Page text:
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I want to write an automated post-installation script in Bash (called post-install.sh, for instance). The script will automatically add and update repositories, install and update packages, edit config files, etc.

Now, if I execute this script, for instance with sudo post-install.sh, will I only be prompted for a sudo password once, or will I need to enter the sudo password on each invocation of a command inside the script, that needs sudo permission? In other words, do the commands inside the bash script 'inherit' the execution permissions, so to speak?

And, if they indeed do, is there still a possibility that the sudo permissions will time out (if, for instance, a particular command takes long enough to exceed the sudo timeout)? Or will the initial sudo password entrance last for the complete duration of whole script?

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You may be interested to check out some tools specifically designed for this task. 3 common ones are: Puppet, chef, and ancible. –  spuder Feb 16 at 17:24
    
@spuder Thank you. Very helpful indeed. –  Decent Dabbler Feb 16 at 18:22

3 Answers 3

up vote 29 down vote accepted

Q#1: Will I only be prompted for a sudo password once, or will I need to enter the sudo password on each invocation of a command inside the script, that needs sudo permission?

Yes, once, for the duration of the running of your script.

NOTE: When you provide credentials to sudo, the authentication is typically good for 5 minutes within the shell where you typed the password. Additionally any child processes that get executed from this shell, or any script that runs in the shell (your case) will also run at the elevated level.

Q#2: is there still a possibility that the sudo permissions will time out (if, for instance, a particular command takes long enough to exceed the sudo timeout)? Or will the initial sudo password entrance last for the complete duration of whole script?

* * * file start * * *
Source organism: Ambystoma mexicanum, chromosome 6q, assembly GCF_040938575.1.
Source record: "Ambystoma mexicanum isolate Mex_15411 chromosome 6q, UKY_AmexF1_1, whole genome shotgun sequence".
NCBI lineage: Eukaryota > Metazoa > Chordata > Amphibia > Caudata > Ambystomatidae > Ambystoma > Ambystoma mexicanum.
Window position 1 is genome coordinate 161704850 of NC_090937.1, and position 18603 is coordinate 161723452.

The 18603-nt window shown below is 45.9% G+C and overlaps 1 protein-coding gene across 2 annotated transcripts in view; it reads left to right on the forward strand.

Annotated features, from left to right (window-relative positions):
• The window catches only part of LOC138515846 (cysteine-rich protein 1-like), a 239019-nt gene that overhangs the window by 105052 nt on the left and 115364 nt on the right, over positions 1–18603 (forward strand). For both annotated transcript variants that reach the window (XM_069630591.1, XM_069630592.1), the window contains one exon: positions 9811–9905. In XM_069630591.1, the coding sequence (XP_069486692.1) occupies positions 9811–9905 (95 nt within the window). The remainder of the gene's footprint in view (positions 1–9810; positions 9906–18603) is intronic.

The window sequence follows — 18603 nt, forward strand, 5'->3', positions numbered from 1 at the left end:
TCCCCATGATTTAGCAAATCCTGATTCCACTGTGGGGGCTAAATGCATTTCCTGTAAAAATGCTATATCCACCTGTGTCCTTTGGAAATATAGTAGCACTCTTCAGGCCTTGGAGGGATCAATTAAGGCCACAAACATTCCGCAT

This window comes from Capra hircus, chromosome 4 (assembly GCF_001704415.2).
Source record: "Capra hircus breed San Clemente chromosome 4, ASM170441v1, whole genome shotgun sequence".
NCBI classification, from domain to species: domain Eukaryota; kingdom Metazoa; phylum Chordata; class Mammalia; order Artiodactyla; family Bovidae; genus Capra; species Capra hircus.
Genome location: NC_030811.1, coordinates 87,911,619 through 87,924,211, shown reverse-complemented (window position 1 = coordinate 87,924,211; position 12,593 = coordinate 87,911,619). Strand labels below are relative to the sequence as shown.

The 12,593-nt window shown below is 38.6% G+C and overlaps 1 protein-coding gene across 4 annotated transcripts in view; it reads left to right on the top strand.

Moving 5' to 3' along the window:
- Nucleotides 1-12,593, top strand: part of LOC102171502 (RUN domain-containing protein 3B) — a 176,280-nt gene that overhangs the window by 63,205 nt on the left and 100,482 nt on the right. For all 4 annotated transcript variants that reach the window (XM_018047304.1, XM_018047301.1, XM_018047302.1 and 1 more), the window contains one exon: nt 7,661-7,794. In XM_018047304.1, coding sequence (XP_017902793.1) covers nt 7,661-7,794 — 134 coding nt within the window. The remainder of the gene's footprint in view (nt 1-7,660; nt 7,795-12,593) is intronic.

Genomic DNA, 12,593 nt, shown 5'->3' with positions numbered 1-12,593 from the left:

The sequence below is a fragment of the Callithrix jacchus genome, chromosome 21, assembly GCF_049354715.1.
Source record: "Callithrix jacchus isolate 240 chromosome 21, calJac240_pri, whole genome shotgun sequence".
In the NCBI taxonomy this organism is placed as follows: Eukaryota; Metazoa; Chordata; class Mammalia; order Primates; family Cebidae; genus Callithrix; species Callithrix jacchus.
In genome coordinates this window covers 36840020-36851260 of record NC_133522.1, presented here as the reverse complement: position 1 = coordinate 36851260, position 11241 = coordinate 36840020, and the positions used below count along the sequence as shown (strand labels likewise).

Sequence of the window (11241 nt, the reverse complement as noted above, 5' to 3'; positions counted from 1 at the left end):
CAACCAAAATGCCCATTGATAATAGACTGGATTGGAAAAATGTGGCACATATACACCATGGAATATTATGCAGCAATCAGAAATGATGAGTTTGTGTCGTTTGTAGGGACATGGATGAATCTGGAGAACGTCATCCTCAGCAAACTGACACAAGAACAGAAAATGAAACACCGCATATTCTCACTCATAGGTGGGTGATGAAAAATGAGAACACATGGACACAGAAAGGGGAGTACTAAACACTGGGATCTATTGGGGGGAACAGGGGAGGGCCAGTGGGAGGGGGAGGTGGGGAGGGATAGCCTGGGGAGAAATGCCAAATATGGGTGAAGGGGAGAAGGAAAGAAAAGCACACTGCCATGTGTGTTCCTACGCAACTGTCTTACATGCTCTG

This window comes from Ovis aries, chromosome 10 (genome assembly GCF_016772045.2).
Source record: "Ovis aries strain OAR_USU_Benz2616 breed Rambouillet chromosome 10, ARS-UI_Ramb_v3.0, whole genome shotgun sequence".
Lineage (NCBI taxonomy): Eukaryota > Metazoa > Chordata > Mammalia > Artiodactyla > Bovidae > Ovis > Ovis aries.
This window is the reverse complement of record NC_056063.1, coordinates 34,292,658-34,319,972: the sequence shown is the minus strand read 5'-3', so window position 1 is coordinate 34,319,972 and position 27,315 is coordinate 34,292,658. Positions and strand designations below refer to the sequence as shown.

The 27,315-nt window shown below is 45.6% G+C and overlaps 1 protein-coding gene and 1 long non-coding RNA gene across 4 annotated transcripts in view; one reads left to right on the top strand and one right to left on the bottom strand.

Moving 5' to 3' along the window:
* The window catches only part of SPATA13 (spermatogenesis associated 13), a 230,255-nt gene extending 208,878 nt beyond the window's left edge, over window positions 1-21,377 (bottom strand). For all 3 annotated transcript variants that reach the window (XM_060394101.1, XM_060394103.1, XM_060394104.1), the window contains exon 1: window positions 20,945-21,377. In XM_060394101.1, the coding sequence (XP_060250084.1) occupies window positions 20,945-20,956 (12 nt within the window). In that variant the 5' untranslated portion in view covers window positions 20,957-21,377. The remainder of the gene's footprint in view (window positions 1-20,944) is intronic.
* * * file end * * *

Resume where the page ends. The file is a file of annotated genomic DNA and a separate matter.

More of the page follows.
No they will not timeout within the script. Only if you interactively were typing them within the shell where the credentials were provided. Every time sudo is executed within this shell, the timeout is reset. But in your case they credentials will remain so long as the script is executing and running commands from within it.

excerpt from sudo man page

This limit is policy-specific; the default password prompt timeout for the sudoers security policy is 5 minutes.

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Excellent! Thank you. –  Decent Dabbler Feb 15 at 1:24
    
The answer to Q1 is "No, you will not be prompted again." –  dannysauer Feb 16 at 17:42
    
@dannysauer - read his Q again. I'm saying Yes to being prompted for password only once! –  slm Feb 16 at 22:35
    
The question says "is it a or b", and just saying "yes" didn't make it clear if it was "yes, a" or "yes, b". Just trying to clarify things for future readers. :D –  dannysauer Feb 17 at 3:02
    
@dannysauer - see update. –  slm Feb 17 at 3:05

bash and all of it child processes will run with superuser permissions. So you will not need to re-enter a password for commands in your bash script.

The sudo timeout only applies to (later) separate invocation of sudo. It would not affect your already running bash process, or any of its descendants.

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Good to hear! Thank you. –  Decent Dabbler Feb 15 at 1:24

These answers are all probably correct. However, this is not the generally-used way (as far as I am aware) to create bash scripts that require sudo permissions. Generally, at the top of the script you assume it hasn't been run with sudo permissions and instead call sudo -v yourself (which will prompt the user for their password) to 'set up' a sudo 'session'. You can either echo some explanatory text before the prompt, or override sudo's own prompt with the -p switch, to let the user know you need sudo access for some commands.

Then, in your script you should be fine to call sudo on the commands that require it (and only those commands that require it) without further password requests. If you think a certain group of commands that run together in your script (regardless of their own use of sudo) will extend beyond the sudo timeout, you can call sudo -v in the middle in order to issue a kind of 'keep-alive' the sudo 'session'.

If the sudo 'session' does happen to expire during the script, the user will simply be asked for their password the next time you issue a sudo command in the script.

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